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    biko's Avatar
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    Blood sugar spikes, are they really that bad?

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    Are they?

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    The debate rages on.


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    Some will say not but high levels of glucose in the blood are damaging to blood vessels and organs. Glucose reacts with proteins in the endothelium causing hardening of blood vessels. It is why one of the unfortunate effects of diabetes in necrosis of extremities followed by amputation. For most people glucose isn't a problem as insulin takes care of it if it goes high.
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    No.

    But.

    Modern western diets have lots of glucose spikes that spike quickly and spike large through out a day. This happens everyday and IMO wears out the glucose handling mechanisms of the body.

    Slower smaller spikes that happen less frequently are good for the body, the body luvs glucose.


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    Quote Originally Posted by biko View Post
    Are they?
    Blood sugar spikes ? No, they are just what they are: eat carbs, you get blood sugar rising.
    What is not so good is if your metabolic response is weak. A healthy metabolism will quickly handle this rise in BG and return to basal levels of insulin fairly fast. A type 2 diabetic will have much more problems dealing with the BG rise, insulin will take much longer to deal with it and probably leave some high level of glucose in the blood even after many hours.

    So if you are insulin sensitive, no diabetic condition, BG spikes are fine. If you feel funny a couple of hours after ingesting lots of carbs (so-called sugar crash) you may want to go easy on them, prolong inter-prandial time (often called intermittent fasting around here).
    Last edited by FrenchFry; 10-18-2013 at 04:49 AM.

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    Quote Originally Posted by FrenchFry View Post
    Blood sugar spikes ? No, they are just what they are: eat carbs, you get blood sugar rising.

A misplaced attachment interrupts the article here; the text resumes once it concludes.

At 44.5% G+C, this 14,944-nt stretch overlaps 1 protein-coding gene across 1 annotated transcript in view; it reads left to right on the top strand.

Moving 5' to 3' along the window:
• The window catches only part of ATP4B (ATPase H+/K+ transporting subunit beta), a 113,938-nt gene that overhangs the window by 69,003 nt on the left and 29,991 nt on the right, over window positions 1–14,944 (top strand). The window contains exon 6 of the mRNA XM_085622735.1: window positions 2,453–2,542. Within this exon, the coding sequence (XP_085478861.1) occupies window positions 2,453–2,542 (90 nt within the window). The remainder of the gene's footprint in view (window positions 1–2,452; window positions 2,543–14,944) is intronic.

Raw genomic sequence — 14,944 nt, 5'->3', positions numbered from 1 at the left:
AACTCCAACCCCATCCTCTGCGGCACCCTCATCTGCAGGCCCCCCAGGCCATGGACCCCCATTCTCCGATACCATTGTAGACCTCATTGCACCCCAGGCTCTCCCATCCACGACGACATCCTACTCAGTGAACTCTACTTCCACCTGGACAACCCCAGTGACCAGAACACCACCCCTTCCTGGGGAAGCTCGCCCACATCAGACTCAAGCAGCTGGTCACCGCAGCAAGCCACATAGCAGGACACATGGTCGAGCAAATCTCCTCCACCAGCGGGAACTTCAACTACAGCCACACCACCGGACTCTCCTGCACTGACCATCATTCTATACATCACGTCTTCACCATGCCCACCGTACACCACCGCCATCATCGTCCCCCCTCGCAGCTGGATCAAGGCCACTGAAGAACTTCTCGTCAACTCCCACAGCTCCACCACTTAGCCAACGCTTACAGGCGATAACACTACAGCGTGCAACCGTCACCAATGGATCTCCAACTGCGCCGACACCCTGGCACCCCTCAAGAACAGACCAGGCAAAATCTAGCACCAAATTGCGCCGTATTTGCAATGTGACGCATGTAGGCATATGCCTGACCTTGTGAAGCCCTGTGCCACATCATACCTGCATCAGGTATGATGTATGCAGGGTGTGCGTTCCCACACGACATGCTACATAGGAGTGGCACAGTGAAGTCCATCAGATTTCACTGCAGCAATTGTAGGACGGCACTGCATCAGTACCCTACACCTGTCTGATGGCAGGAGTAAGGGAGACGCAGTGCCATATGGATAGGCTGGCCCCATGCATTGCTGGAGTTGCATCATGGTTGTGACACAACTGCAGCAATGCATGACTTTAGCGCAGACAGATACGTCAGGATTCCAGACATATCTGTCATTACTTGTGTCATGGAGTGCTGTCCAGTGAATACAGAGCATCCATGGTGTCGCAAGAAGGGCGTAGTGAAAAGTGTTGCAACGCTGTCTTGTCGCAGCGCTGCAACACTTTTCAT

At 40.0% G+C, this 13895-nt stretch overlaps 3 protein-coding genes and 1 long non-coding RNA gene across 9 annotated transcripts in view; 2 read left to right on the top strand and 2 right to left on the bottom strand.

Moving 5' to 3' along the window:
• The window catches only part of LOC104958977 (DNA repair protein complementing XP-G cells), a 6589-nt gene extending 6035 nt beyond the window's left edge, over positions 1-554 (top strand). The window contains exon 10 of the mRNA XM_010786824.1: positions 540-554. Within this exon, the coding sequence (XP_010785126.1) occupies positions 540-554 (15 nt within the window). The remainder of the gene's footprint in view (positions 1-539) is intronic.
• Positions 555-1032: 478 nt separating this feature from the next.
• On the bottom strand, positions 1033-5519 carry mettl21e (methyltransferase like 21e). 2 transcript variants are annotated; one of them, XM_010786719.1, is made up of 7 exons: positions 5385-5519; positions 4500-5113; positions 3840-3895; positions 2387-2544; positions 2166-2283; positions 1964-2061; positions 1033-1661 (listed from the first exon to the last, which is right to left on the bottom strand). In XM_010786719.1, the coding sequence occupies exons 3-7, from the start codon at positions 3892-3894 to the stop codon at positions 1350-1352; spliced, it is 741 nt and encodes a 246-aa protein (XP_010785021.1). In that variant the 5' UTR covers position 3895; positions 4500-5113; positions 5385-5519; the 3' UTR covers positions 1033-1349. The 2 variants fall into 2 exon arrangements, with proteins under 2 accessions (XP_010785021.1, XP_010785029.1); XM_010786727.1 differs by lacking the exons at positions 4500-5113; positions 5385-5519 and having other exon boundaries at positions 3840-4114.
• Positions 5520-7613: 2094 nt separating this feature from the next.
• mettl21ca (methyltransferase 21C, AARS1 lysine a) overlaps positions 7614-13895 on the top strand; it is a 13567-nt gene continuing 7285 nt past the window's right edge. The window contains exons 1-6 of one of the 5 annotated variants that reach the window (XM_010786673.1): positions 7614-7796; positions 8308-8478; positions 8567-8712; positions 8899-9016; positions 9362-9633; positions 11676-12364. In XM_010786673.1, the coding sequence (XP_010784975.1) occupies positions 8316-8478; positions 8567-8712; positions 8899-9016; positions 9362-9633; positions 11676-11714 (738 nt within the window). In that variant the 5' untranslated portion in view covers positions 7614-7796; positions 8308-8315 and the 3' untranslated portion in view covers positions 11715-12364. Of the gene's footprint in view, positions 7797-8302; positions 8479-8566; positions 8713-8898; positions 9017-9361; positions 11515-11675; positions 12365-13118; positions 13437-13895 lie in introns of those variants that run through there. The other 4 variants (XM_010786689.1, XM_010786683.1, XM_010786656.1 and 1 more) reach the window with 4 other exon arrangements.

What is not so good is if your metabolic response is weak. A healthy metabolism will quickly handle this rise in BG and return to basal levels of insulin fairly fast. A type 2 diabetic will have much more problems dealing with the BG rise, insulin will take much longer to deal with it and probably leave some high level of glucose in the blood even after many hours.

    So if you are insulin sensitive, no diabetic condition, BG spikes are fine. If you feel funny a couple of hours after ingesting lots of carbs (so-called sugar crash) you may want to go easy on them, prolong inter-prandial time (often called intermittent fasting around here).
    I only crash if I have like a lot of rice or huge deserts etc. When I was still eating bread, that would floor me, after lunch I coudn't get any work done.

    Thanks.

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    Quote Originally Posted by biko View Post
    I only crash if I have like a lot of rice or huge deserts etc. When I was still eating bread, that would floor me, after lunch I coudn't get any work done.
    yeah, wheat bread is a "bitch" ... I ditched it 2 years ago and it changed a lot of things. For the rice, stir-fry, refried after 24h in the fridge should be less glycemic due to resistant starches. Same with potatoes. Find posts by otzi on the matter of resistant starches.

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    Quote Originally Posted by FrenchFry View Post
    yeah, wheat bread is a "bitch" ... I ditched it 2 years ago and it changed a lot of things. For the rice, stir-fry, refried after 24h in the fridge should be less glycemic due to resistant starches. Same with potatoes. Find posts by otzi on the matter of resistant starches.
    Thanks.
    Yeah I prepare lentils the way Otzi suggested, they no longer bloat me.
    Will try with the rice, sweet potato seems no problem.

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    Quote Originally Posted by biko View Post
    Are they?
    They are bad if the body doesn't have enough defenses built up against glycation end products to protect the mitochondrial DNA. I would suggest most people take magnesium to help as a basic defense. Other things that can help include Coq10, Carnosine, R-Lipoic Acid, and benfotiamine. I am posting a great multi part series on the importance of optimal functioning mitochondria.
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    A healthy body won't "spike", it will quickly and tightly regulate BG. A well-composed meal will lower the difficulty level of doing so.
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